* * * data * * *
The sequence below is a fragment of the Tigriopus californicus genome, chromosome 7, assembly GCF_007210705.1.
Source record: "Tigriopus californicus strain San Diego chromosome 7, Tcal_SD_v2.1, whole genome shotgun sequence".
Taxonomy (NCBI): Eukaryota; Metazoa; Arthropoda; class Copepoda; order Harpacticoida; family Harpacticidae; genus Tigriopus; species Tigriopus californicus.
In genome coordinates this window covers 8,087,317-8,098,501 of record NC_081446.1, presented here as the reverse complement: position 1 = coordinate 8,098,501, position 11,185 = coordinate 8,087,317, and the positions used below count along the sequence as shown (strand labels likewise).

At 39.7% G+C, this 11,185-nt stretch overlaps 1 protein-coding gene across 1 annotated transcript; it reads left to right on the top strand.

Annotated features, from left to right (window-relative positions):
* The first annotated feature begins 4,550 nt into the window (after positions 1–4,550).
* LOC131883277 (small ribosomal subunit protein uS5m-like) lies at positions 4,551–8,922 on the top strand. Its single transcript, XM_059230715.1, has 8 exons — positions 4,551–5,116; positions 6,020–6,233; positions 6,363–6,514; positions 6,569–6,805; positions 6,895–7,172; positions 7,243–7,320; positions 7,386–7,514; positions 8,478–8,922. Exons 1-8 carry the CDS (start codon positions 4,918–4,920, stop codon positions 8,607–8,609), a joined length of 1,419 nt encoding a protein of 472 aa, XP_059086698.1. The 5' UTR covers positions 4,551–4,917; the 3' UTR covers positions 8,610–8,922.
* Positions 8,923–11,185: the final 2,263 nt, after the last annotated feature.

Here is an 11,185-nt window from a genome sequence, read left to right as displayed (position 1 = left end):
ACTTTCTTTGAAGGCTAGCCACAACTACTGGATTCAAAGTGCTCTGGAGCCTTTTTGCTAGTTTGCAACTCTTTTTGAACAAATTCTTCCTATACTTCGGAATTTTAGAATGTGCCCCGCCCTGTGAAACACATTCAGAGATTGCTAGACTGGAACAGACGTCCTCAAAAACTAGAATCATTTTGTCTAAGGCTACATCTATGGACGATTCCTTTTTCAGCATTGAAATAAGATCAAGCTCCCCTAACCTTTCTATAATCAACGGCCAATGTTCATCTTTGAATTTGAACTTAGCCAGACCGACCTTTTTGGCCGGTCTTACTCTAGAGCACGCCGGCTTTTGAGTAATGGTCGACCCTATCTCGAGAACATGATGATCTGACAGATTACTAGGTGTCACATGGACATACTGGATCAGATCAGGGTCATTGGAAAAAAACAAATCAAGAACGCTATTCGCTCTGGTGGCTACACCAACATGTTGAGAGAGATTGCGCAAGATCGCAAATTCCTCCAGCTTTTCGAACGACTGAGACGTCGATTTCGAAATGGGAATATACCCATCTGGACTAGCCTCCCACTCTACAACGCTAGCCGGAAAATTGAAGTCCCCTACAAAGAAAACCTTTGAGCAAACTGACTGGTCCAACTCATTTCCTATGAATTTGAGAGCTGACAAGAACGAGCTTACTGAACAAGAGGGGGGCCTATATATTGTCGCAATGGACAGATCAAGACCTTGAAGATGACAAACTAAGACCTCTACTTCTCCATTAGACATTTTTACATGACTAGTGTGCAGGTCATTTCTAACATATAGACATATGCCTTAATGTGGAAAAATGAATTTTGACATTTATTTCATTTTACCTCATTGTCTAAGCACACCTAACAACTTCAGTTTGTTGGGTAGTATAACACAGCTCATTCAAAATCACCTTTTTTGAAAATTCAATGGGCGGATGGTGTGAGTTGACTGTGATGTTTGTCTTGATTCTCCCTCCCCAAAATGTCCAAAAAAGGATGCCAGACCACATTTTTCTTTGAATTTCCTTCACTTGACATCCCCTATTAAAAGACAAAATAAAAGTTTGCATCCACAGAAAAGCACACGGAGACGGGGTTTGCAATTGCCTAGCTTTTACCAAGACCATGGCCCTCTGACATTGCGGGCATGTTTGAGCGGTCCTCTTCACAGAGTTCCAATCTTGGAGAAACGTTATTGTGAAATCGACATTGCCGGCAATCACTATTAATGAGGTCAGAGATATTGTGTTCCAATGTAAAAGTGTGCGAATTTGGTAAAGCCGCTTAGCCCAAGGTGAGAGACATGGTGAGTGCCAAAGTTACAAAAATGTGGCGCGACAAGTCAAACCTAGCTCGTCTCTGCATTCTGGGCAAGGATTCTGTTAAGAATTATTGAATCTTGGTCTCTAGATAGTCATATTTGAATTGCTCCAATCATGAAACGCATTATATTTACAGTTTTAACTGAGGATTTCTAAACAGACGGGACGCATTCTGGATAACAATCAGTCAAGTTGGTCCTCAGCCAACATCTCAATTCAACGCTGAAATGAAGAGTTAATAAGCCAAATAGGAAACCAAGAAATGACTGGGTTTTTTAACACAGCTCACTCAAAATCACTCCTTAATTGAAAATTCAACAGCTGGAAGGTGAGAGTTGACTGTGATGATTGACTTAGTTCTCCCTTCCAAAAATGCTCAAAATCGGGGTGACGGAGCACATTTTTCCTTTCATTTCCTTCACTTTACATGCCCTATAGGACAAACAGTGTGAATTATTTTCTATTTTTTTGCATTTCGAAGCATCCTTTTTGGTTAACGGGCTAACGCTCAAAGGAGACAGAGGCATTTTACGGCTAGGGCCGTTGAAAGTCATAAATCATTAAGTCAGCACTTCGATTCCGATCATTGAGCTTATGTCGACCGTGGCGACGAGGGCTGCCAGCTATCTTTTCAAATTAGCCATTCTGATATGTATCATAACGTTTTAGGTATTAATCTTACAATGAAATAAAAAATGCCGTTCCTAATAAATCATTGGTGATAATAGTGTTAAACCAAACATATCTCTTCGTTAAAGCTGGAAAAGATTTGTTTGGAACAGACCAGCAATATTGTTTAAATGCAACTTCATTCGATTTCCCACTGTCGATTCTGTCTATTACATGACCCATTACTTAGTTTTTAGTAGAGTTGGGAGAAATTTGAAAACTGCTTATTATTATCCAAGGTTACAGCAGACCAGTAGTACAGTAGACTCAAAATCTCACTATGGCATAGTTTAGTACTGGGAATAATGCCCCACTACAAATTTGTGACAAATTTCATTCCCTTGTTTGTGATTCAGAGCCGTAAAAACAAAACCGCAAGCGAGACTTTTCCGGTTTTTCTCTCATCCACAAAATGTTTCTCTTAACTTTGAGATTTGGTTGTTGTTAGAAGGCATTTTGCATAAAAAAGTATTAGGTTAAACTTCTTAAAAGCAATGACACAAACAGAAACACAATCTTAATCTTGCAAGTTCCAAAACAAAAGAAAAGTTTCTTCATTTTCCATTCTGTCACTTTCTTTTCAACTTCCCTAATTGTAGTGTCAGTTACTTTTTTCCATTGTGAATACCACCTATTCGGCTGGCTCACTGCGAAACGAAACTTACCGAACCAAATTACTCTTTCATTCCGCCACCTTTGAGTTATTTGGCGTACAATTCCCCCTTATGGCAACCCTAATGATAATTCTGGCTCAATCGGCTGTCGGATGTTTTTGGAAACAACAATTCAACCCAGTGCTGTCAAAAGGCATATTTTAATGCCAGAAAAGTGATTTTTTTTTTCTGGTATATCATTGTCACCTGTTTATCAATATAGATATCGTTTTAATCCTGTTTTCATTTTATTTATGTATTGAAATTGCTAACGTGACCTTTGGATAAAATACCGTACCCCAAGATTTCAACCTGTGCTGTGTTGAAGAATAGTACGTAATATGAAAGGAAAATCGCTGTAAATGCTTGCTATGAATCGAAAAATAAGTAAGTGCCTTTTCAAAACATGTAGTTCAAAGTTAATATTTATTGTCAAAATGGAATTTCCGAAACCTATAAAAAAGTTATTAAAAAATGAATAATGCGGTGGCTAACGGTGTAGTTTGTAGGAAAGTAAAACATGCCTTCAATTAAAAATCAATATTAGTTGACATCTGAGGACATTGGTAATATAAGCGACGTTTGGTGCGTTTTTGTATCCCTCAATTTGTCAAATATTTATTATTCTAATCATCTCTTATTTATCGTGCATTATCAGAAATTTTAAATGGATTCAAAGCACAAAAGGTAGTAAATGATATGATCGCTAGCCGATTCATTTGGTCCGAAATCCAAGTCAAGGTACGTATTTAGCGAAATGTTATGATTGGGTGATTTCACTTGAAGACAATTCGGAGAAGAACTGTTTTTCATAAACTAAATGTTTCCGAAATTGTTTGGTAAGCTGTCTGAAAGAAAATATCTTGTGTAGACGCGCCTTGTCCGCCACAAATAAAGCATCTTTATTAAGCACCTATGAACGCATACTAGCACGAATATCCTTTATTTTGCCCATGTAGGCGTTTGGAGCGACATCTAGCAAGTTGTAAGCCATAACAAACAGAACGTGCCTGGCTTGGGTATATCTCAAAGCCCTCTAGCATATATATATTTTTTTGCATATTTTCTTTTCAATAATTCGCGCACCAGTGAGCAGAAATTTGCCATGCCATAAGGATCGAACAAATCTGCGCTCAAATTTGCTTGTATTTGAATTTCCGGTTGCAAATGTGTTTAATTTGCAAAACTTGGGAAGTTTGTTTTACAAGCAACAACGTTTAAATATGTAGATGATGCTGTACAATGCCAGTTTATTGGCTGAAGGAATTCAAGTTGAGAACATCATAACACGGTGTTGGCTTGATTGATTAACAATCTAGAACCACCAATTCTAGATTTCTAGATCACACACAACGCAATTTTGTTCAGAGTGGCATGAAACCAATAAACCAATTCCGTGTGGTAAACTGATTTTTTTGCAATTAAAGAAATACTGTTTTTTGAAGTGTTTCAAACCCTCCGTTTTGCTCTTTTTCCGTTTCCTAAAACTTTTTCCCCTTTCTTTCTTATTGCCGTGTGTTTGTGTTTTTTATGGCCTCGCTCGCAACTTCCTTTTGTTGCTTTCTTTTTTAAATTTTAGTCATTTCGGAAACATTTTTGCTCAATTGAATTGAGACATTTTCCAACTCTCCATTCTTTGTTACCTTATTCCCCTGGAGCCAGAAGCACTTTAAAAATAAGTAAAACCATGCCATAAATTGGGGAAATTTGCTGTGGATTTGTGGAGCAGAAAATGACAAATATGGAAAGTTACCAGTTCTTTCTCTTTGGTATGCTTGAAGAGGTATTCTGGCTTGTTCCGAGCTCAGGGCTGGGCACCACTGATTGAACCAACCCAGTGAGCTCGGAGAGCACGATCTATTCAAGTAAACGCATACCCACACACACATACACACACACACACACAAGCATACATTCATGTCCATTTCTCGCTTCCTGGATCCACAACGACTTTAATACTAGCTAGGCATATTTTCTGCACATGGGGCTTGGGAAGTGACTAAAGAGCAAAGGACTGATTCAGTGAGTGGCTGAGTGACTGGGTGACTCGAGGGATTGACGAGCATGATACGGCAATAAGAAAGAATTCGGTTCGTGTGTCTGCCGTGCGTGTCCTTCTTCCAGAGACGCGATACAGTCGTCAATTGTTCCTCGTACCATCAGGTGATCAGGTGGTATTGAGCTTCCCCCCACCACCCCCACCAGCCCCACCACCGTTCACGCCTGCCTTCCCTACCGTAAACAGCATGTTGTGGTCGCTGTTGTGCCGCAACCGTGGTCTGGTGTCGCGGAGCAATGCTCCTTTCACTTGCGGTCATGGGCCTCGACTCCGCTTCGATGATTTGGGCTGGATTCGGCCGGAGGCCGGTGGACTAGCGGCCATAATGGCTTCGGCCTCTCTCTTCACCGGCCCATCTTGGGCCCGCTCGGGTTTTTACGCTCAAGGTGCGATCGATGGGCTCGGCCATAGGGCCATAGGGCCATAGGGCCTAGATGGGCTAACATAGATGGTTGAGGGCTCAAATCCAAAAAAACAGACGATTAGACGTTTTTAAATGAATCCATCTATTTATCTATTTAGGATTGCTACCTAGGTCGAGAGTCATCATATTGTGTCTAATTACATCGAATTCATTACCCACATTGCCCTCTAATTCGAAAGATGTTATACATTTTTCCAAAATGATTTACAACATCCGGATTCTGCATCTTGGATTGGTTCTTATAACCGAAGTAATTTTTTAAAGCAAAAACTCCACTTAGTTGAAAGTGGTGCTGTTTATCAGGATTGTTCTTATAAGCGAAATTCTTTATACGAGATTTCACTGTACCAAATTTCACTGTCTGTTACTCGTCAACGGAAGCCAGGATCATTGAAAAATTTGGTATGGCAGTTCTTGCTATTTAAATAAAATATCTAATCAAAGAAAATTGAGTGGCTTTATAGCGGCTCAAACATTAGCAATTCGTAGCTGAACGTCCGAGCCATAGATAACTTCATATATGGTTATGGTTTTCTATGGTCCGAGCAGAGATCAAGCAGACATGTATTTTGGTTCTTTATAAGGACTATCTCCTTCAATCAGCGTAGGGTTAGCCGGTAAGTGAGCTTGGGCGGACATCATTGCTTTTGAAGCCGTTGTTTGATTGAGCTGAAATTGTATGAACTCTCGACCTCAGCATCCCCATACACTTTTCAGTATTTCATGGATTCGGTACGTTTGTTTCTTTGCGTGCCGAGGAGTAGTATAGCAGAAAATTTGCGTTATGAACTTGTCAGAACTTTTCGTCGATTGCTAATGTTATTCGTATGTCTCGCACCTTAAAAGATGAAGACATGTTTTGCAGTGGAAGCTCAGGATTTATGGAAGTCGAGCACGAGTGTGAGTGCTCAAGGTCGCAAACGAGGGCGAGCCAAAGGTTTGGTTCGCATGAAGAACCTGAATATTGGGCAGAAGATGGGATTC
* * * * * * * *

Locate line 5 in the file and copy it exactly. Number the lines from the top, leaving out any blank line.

At 39.7% G+C, this 11,185-nt stretch overlaps 1 protein-coding gene across 1 annotated transcript; it reads left to right on the top strand.